This year’s Shout Back! Festival—an all-ages “anti-capitalist, diy, feminist, punk festival […] created by and for gay, trans, queer, people of colour, indigenous and/or women artists”—kicked off on the Drive late last week. With its impressive roster of punk bands, provocative workshops, and a bustling anarchist book fair to boot—all executed with an admirable commitment to accessibility, anti-appropriation, and the provision of safe spaces—Shout Back! gave attendees plenty of reasons to raise their fists against systemic patriarchy.
Saturday morning at Astorino’s, SafeAmp‘s humble haven on the corner of Commercial and Venables, kicked off with Vancouver’s own Toilet Heart. With Asher on bass, Chelsea on drums, and Kristin belting out songs from behind her guitar, these young punks played hard and fast, singing songs about conformity, dumpster diving, and sleeping on the street. Give these folks a grunge pedal and a chance to tighten their transitions, and they’ll be inciting mass mosh-steria in no time.
Suggested track: Garbage for Dinner
She Dreams In Colour
Next, Surrey’s She Dreams In Colour took the stage. Now, full disclosure before I gush about how awesome these 15-year-old girls are: one of the event organizers, Nikki, gave them high praise when I asked which bands to look out for before the show. When I asked why, she left me with an enticing “… you’ll see. They’re just, so special.”
Special doesn’t come close. With Devyn’s running bass lines and charismatic singing, Emma’s flawless and complex rhythm on the drums (not to mention her mischievous shit-disturbing grin), and Ashleigh’s magic fingers absolutely shredding her sunburst Goddess Les Paul’s fretboard, I was left with the distinct feeling that this band’s days are just beginning. Keep an eye on their website and Facebook page to catch one of their upcoming shows!
Suggested track: Aftermath
Gummy Bear came next, featuring Ritsuko on guitar and Tracey on drums. The clean reverb ringing out from Ritsuko’s turquoise electric gave their set a ’50s rock vibe while her lyrics, which touched on the international, sang a sweet “live and let live” message. Although this was their first show together, and Ritsuko’s second ever live performance (her first being at last year’s Shout Back!), the crowd received the tunes warmly, reinforcing the festival’s receptive and encouraging vibe.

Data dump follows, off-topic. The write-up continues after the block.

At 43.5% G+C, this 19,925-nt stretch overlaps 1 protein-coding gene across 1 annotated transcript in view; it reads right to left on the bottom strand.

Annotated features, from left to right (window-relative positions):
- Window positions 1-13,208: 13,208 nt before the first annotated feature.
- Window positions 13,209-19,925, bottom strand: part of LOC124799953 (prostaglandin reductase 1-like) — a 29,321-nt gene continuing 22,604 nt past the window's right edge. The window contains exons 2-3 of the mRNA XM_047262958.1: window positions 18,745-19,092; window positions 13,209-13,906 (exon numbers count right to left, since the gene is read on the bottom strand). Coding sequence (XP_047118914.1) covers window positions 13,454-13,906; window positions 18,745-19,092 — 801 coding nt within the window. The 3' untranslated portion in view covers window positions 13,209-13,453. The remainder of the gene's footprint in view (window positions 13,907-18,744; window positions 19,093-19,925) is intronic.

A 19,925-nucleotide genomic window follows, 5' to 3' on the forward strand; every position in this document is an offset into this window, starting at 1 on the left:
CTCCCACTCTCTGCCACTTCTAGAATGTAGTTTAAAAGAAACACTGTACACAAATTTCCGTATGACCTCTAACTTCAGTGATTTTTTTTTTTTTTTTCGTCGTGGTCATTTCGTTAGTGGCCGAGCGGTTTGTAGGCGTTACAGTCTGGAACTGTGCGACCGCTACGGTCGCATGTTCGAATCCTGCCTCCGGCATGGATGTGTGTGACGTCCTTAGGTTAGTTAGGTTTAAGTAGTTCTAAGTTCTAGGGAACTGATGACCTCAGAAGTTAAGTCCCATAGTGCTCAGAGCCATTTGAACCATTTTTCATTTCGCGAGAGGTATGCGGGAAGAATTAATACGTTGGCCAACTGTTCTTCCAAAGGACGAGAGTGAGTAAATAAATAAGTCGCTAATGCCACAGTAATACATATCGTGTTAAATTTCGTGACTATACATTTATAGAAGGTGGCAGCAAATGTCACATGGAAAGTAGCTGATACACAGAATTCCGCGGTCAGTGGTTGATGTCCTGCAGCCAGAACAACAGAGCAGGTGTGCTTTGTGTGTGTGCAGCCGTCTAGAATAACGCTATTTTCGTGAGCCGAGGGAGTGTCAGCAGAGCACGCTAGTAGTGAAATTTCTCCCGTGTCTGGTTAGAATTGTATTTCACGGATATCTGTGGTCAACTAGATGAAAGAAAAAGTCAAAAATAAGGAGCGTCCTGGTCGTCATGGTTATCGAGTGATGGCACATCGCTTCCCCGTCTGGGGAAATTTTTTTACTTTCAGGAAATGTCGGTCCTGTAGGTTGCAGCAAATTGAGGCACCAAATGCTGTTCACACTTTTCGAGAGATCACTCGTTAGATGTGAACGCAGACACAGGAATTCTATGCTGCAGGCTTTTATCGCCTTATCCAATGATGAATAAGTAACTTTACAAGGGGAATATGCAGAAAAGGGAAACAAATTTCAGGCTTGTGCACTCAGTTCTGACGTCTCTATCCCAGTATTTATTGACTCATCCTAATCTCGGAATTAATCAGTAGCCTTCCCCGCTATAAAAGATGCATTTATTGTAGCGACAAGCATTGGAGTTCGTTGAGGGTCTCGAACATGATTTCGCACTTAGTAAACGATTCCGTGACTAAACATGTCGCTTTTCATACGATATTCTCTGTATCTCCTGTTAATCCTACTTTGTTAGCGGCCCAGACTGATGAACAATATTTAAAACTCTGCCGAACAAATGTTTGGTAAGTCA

The tone shifted in the room as Seattle’s Seaside Tryst finished setting up their gear. With Pants on keyboard, Ryan on the bass, Jesse on drums, and Avery jumping between guitar, a second keyboard, a computer, and an electronic drum pad, the crew got attendees up and shaking their butts to the group’s airy electronic dance beats.
Suggested track: Captive
Katie and the Lichen
Freshly roused and eagerly awaiting more, the crowd gave a warm welcome to local duo Katie and the Lichen‘s summery tunes. With Cera on drums and keyboard, and Katie singing from behind her autoharp and ukelele, these two delivered a handful of beautiful, bright songs that brought Joanna Newsom to mind—particularly when Katie leaped for the high notes.
Suggested track: Don’t Shave
The last set of the afternoon gave onlookers another little gem from Seattle, this time in the take-no-prisoners, straight-up-punk outfit Celibacy Now. With Ashley on bass, Corey on drums, and Ann alternating between guitar, saxophone and vocals, this band belted out no-bullshit, anti-patriarchal lyrics (“If you don’t think I’m cute—FUCK YOU!”) set to a caustic and dark tone. They even had a small, single-page folded zine that laid out their ‘manifesta‘ in very clear terms that resonated strongly with the festival’s tone.
And just like that, Shout Back!’s Saturday afternoon set drew to a close, leaving the band members, audience, and organizers free to grab some lunch and to check out the festival’s book fair and workshops just down the street.
Stay tuned for more festival recaps throughout the week as we share the IPOC showcase (by and for Indigenous people and people of colour), the finale, and more!